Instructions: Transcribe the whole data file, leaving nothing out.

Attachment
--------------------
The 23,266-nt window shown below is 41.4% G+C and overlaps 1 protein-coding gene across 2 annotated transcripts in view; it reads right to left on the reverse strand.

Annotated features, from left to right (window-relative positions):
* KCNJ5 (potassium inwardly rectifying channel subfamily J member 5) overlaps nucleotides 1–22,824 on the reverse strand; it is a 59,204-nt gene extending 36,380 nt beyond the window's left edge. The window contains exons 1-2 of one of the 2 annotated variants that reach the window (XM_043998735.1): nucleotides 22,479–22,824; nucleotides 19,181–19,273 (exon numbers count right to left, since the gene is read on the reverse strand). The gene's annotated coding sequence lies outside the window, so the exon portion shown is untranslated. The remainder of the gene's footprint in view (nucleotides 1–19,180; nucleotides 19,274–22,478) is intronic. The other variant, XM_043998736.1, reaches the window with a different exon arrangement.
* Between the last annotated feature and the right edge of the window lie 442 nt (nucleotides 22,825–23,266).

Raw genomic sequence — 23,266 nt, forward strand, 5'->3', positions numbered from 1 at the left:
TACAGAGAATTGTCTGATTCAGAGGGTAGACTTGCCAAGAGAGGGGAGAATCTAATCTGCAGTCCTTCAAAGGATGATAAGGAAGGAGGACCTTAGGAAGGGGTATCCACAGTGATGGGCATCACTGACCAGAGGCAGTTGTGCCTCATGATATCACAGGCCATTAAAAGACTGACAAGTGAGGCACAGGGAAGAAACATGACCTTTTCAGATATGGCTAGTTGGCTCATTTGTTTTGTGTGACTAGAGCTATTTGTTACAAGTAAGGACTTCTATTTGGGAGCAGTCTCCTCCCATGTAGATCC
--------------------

The 23,266-nt window shown below is 41.4% G+C and overlaps 1 protein-coding gene across 2 annotated transcripts in view; it reads right to left on the reverse strand.

Annotated features, from left to right (window-relative positions):
* KCNJ5 (potassium inwardly rectifying channel subfamily J member 5) overlaps nucleotides 1–22,824 on the reverse strand; it is a 59,204-nt gene extending 36,380 nt beyond the window's left edge. The window contains exons 1-2 of one of the 2 annotated variants that reach the window (XM_043998735.1): nucleotides 22,479–22,824; nucleotides 19,181–19,273 (exon numbers count right to left, since the gene is read on the reverse strand). The gene's annotated coding sequence lies outside the window, so the exon portion shown is untranslated. The remainder of the gene's footprint in view (nucleotides 1–19,180; nucleotides 19,274–22,478) is intronic. The other variant, XM_043998736.1, reaches the window with a different exon arrangement.
* Between the last annotated feature and the right edge of the window lie 442 nt (nucleotides 22,825–23,266).

Raw genomic sequence — 23,266 nt, forward strand, 5'->3', positions numbered from 1 at the left:
TACAGAGAATTGTCTGATTCAGAGGGTAGACTTGCCAAGAGAGGGGAGAATCTAATCTGCAGTCCTTCAAAGGATGATAAGGAAGGAGGACCTTAGGAAGGGGTATCCACAGTGATGGGCATCACTGACCAGAGGCAGTTGTGCCTCATGATATCACAGGCCATTAAAAGACTGACAAGTGAGGCACAGGGAAGAAACATGACCTTTTCAGATATGGCTAGTTGGCTCATTTGTTTTGTGTGACTAGAGCTATTTGTTACAAGTAAGGACTTCTATTTGGGAGCAGTCTCCTCCCATGTAGATCC